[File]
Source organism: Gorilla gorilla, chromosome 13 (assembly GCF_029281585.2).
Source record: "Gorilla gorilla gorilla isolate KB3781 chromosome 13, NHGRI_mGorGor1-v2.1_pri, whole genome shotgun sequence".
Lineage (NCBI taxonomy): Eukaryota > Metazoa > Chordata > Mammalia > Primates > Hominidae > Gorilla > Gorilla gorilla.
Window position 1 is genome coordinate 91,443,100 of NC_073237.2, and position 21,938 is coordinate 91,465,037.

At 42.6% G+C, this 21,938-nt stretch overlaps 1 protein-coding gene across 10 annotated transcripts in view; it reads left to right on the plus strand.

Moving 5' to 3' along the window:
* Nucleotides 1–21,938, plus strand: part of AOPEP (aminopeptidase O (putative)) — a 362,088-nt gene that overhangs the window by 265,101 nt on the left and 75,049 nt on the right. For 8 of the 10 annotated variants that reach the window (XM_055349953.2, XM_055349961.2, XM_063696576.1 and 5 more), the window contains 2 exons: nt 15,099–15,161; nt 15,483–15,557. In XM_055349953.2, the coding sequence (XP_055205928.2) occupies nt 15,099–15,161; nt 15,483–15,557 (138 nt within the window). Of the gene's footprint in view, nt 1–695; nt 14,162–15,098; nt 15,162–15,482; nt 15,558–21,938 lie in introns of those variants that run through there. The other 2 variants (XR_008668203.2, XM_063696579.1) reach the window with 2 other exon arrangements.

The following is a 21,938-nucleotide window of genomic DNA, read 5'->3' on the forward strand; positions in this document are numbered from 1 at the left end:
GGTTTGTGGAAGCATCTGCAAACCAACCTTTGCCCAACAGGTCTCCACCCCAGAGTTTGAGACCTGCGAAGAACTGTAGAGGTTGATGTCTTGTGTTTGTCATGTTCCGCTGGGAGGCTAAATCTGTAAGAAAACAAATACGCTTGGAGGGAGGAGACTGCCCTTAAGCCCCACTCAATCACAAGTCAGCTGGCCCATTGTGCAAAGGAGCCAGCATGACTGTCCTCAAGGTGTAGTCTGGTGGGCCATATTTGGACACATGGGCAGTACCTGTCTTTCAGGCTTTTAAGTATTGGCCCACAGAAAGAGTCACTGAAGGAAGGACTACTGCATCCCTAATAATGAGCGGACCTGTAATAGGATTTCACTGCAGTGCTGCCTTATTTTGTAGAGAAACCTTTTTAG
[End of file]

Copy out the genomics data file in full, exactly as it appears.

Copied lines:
Source organism: Gorilla gorilla, chromosome 13 (assembly GCF_029281585.2).
Source record: "Gorilla gorilla gorilla isolate KB3781 chromosome 13, NHGRI_mGorGor1-v2.1_pri, whole genome shotgun sequence".
Lineage (NCBI taxonomy): Eukaryota > Metazoa > Chordata > Mammalia > Primates > Hominidae > Gorilla > Gorilla gorilla.
Window position 1 is genome coordinate 91,443,100 of NC_073237.2, and position 21,938 is coordinate 91,465,037.

At 42.6% G+C, this 21,938-nt stretch overlaps 1 protein-coding gene across 10 annotated transcripts in view; it reads left to right on the plus strand.

Moving 5' to 3' along the window:
* Nucleotides 1–21,938, plus strand: part of AOPEP (aminopeptidase O (putative)) — a 362,088-nt gene that overhangs the window by 265,101 nt on the left and 75,049 nt on the right. For 8 of the 10 annotated variants that reach the window (XM_055349953.2, XM_055349961.2, XM_063696576.1 and 5 more), the window contains 2 exons: nt 15,099–15,161; nt 15,483–15,557. In XM_055349953.2, the coding sequence (XP_055205928.2) occupies nt 15,099–15,161; nt 15,483–15,557 (138 nt within the window). Of the gene's footprint in view, nt 1–695; nt 14,162–15,098; nt 15,162–15,482; nt 15,558–21,938 lie in introns of those variants that run through there. The other 2 variants (XR_008668203.2, XM_063696579.1) reach the window with 2 other exon arrangements.

The following is a 21,938-nucleotide window of genomic DNA, read 5'->3' on the forward strand; positions in this document are numbered from 1 at the left end:
GGTTTGTGGAAGCATCTGCAAACCAACCTTTGCCCAACAGGTCTCCACCCCAGAGTTTGAGACCTGCGAAGAACTGTAGAGGTTGATGTCTTGTGTTTGTCATGTTCCGCTGGGAGGCTAAATCTGTAAGAAAACAAATACGCTTGGAGGGAGGAGACTGCCCTTAAGCCCCACTCAATCACAAGTCAGCTGGCCCATTGTGCAAAGGAGCCAGCATGACTGTCCTCAAGGTGTAGTCTGGTGGGCCATATTTGGACACATGGGCAGTACCTGTCTTTCAGGCTTTTAAGTATTGGCCCACAGAAAGAGTCACTGAAGGAAGGACTACTGCATCCCTAATAATGAGCGGACCTGTAATAGGATTTCACTGCAGTGCTGCCTTATTTTGTAGAGAAACCTTTTTAG